Simpson's Rocky Ridge Maple Syrup

Maple Production Tour

 

Setting up Tubing lines:

 

The faster Maple sap can be collected and cooked, the better the quality of syrup. At Rocky Ridge many of our trees are connected to tubing lines to reduce labor costs and to get the sap to the cooker as fast as possible. Setting up and repairing the tubing lines takes place in late winter prior to the first sap run.

 

Individual trees are attached to 3/8 inch plastic lines called branch lines. Up to 10 trees may be attached to one branch line.

 

Branch lines run down hill and are connect to 1 inch plastic pipes called mainlines.

 

Mainlines channel the sap down hill to central collecting stations.

A vacuum system consisting of a pump and releaser draws the sap from the trees into the collection tank.

 

Tapping in:

 

As the days warm and the snow begins to melt, its time to start thinking about tapping the trees. We usually tap our sugar bush near the middle of March. The exact time depends on the season’s weather. Tapping in consists of drilling a 5/16 inch – 3/8 inch hole about 1 ½ inches deep in each tree. The size and depth of the hole depends on the size of the tree.

 

         

Larger trees, 18 or more inches in diameter will have two tap holes. A spout or spile is then inserted and tapped into each hole and a bucket, bag, or drop line is then attached to the spile.

 

The Maple sap will run as temperatures thaw after a good freeze. Ideal conditions are freezing nights with day time temperatures in the 40 to 50 degree range. A couple day cold snap with a few inches of wet snow thrown in really provides a boost in sap production.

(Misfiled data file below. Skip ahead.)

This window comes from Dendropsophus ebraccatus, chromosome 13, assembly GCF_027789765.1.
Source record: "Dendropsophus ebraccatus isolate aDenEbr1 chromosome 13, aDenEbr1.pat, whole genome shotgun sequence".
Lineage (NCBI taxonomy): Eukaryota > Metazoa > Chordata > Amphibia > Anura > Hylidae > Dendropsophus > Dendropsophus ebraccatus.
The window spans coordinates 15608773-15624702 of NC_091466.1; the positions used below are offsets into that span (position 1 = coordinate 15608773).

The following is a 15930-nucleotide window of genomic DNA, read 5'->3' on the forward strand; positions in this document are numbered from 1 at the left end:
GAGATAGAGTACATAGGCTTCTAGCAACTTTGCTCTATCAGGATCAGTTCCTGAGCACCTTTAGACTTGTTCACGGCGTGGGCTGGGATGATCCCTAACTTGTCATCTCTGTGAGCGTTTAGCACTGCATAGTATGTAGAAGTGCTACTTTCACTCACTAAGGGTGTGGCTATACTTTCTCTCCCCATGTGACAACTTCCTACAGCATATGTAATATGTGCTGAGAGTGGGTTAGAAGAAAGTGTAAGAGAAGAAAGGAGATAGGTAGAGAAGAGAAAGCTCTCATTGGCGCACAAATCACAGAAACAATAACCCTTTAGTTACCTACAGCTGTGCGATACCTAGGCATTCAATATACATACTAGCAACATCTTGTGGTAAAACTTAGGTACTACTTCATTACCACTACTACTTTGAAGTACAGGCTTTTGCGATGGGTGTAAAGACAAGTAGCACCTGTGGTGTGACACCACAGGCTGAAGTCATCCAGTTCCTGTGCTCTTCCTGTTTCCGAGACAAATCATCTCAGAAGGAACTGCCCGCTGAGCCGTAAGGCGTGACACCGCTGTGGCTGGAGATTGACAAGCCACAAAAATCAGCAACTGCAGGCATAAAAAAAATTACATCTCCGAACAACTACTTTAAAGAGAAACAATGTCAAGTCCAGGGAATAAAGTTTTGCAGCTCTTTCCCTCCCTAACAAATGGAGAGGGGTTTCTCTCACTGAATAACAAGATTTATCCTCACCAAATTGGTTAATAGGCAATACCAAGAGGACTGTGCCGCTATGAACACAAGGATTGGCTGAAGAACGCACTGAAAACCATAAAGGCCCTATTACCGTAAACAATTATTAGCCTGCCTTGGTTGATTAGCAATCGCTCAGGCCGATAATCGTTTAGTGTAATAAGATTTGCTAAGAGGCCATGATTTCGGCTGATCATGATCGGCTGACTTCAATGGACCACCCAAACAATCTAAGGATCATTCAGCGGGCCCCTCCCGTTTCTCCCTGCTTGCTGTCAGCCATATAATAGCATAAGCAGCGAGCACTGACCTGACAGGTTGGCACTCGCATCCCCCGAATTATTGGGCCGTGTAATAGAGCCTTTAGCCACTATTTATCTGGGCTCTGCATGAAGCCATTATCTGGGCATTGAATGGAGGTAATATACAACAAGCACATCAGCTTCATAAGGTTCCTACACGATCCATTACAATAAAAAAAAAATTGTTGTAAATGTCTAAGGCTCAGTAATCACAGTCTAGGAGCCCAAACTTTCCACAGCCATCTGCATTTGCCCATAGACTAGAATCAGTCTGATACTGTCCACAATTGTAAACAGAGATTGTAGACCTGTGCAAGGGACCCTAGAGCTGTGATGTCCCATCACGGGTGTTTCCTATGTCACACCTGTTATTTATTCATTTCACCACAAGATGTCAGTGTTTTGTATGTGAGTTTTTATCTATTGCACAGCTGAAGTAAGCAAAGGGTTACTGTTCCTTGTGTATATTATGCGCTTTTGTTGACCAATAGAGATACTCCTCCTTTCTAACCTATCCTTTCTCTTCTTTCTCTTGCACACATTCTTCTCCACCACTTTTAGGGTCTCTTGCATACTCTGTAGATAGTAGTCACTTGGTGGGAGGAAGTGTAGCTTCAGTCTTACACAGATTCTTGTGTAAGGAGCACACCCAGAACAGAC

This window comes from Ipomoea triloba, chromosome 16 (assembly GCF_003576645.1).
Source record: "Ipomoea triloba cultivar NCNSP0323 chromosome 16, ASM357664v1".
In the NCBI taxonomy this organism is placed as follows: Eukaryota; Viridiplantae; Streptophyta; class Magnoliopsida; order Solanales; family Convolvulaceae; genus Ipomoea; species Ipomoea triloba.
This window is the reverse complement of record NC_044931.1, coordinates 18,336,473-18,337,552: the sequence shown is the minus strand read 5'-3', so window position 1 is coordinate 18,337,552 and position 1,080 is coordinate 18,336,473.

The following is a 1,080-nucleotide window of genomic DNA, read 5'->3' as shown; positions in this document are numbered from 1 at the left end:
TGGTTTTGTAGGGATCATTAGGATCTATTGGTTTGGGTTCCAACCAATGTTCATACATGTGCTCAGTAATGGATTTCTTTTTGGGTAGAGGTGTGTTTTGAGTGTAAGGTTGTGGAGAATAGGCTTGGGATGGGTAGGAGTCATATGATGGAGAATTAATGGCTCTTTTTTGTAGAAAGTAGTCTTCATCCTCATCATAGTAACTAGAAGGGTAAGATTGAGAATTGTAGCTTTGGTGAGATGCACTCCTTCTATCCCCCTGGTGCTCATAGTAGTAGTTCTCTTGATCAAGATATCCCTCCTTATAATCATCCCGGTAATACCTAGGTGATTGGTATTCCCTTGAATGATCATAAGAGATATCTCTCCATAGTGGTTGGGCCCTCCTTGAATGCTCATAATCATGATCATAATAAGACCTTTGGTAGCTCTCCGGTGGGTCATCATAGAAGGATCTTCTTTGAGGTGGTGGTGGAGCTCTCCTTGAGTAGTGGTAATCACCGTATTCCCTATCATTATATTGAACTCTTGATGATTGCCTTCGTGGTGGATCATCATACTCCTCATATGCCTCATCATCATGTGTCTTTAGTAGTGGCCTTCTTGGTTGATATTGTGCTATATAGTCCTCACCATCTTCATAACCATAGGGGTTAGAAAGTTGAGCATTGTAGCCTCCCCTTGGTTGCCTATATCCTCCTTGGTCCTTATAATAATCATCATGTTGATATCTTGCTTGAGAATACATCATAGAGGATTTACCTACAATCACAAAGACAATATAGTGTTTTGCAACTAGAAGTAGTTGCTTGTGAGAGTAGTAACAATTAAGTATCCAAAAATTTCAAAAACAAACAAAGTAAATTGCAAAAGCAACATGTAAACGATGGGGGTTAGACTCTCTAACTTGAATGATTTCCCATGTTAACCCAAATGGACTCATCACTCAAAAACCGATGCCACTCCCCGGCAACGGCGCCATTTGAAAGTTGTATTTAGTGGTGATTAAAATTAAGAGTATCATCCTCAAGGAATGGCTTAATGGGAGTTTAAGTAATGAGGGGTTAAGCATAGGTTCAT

During a good sap run, trees will run at a rate of 100-180 drops per minute. At this rate a 3 gallon bag or bucket can fill up in just one day.

 

Gathering Sap:

 

                        

As soon as the bags or pails are ½ full, its time to start collecting the sap.

 

                                                           

           

Early in the season, when snow depths are 2 feet or more, this task often involves using snow shoes, snowmobiles, and crawlers.

 

Cooking Syrup:

 

After enough sap has been collected its time to start the evaporators and begin cooking.

 

It takes between 30 and 40 gallons of sap, depending on the season, to make one gallon of Pure Maple Syrup.

 

                                   

Because processing the sap quickly helps make better quality syrup, at Rocky Ridge we have two wood fired evaporators that can cook down over 300 gallons of sap per hour. Using wood reduces our costs and reduces our dependence on oil sources.

 

                    

The aroma of the sweet sap boiling in the evaporator pans is enough to make everyone hungry for a taste. Early in the season, freshly cooked syrup is drawn of the evaporator and poured on fresh snow for a real Maple treat.

 

After a good sap run, cooking often goes on late into the night in order to get all the sap boiled down while it is still fresh.